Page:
Erica L. Green is a correspondent in the Washington bureau of The New York Times covering education and federal policy, with a focus on the U.S. Department of Education and civil rights in the nation’s schools. Green joined The Times in March 2017 from The Baltimore Sun, where she covered the Baltimore City Public School System for seven years. In that role, she covered the district’s families, educators, and reform efforts, and produced a wide range of investigations.
David Hoff is chief executive officer at DavidJHoff, a consulting firm based in Washington, D.C. He has been deeply involved in the education world for more than 20 years. As a journalist, he covered major events in Congress and everyday classroom lessons that illuminated larger policy issues. He left journalism to join the senior communications team for U.S. Secretary of Education Arne Duncan, where he wrote speeches, launched the Department of Education’s social media presence, and developed major announcements.
Barbara McKenna is director of strategic communications for the Learning Policy Institute. Previously she directed communications for REL West at WestEd, the Stanford Center for Opportunity Policy in Education, and the National Center for Research on Education, Diversity & Excellence at the University of California, Santa Cruz. She began her career reporting and editing at a range of daily and weekly newspapers, starting with The Washington Post, finishing with the Santa Cruz Sentinel, and at many now-defunct weeklies in between. She is a graduate of Oberlin College.
Denise-Marie Ordway is the managing editor of Journalist’s Resource, a project housed at Harvard’s Shorenstein Center on Media, Politics and Public Policy that’s aimed at helping reporters improve their coverage of policy issues by relying more often on scientific evidence and high-quality, peer-reviewed research. Previously, Ordway worked as a reporter for newspapers and radio stations in the U.S. and Central America, including the Orlando Sentinel and Philadelphia Inquirer.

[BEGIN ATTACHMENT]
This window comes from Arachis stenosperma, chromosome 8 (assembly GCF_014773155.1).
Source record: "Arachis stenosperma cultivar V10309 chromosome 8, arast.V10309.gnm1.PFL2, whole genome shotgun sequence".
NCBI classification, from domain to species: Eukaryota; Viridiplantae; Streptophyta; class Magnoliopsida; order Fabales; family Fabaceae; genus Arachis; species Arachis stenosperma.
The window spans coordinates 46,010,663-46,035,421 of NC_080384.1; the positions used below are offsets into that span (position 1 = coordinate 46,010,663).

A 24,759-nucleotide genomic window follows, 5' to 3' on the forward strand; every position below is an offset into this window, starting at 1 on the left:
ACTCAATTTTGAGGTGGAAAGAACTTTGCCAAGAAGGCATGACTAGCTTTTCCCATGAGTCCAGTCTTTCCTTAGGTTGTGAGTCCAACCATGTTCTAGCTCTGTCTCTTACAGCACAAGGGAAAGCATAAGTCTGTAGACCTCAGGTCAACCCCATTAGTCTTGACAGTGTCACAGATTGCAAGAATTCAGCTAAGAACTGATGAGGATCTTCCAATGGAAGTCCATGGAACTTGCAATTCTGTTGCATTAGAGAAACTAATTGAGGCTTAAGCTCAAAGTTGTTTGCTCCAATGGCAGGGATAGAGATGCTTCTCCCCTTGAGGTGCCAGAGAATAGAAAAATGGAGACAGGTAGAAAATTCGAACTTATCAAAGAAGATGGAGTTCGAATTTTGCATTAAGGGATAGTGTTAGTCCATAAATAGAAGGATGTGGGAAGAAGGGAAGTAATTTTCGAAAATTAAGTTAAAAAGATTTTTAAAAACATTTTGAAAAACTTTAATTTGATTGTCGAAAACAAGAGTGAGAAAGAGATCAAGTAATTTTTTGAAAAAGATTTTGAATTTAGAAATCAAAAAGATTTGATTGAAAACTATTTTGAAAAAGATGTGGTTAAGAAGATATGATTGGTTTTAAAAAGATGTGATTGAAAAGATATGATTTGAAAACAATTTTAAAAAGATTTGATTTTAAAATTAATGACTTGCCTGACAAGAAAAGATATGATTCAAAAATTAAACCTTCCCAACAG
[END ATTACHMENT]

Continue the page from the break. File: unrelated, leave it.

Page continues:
Joy Resmovits is the senior editor for local impact at The Trace, a nonprofit newsroom dedicated to reporting on gun violence. Previously, she served as Education Lab editor at The Seattle Times, managing a team of journalists covering K-12 through higher education. She came to Seattle in 2018 from The Los Angeles Times, where she covered all aspects of schooling. Before that, she spent four years covering national education issues for The Huffington Post as a senior reporter.
Beth Shuster is the director of public communications for the Office of the Provost at the University of Southern California, where she has worked since 2016. She has been deeply involved in education for much of her career and has been a long-time member of EWA. Before joining the Board of Directors, she served on both the EWA Journalist Advisory Board and the Community Member Advisory Board. Prior to USC, Shuster was the education editor at the Los Angeles Times for nearly a decade, where she led a team of award-winning K-12 and higher education reporters.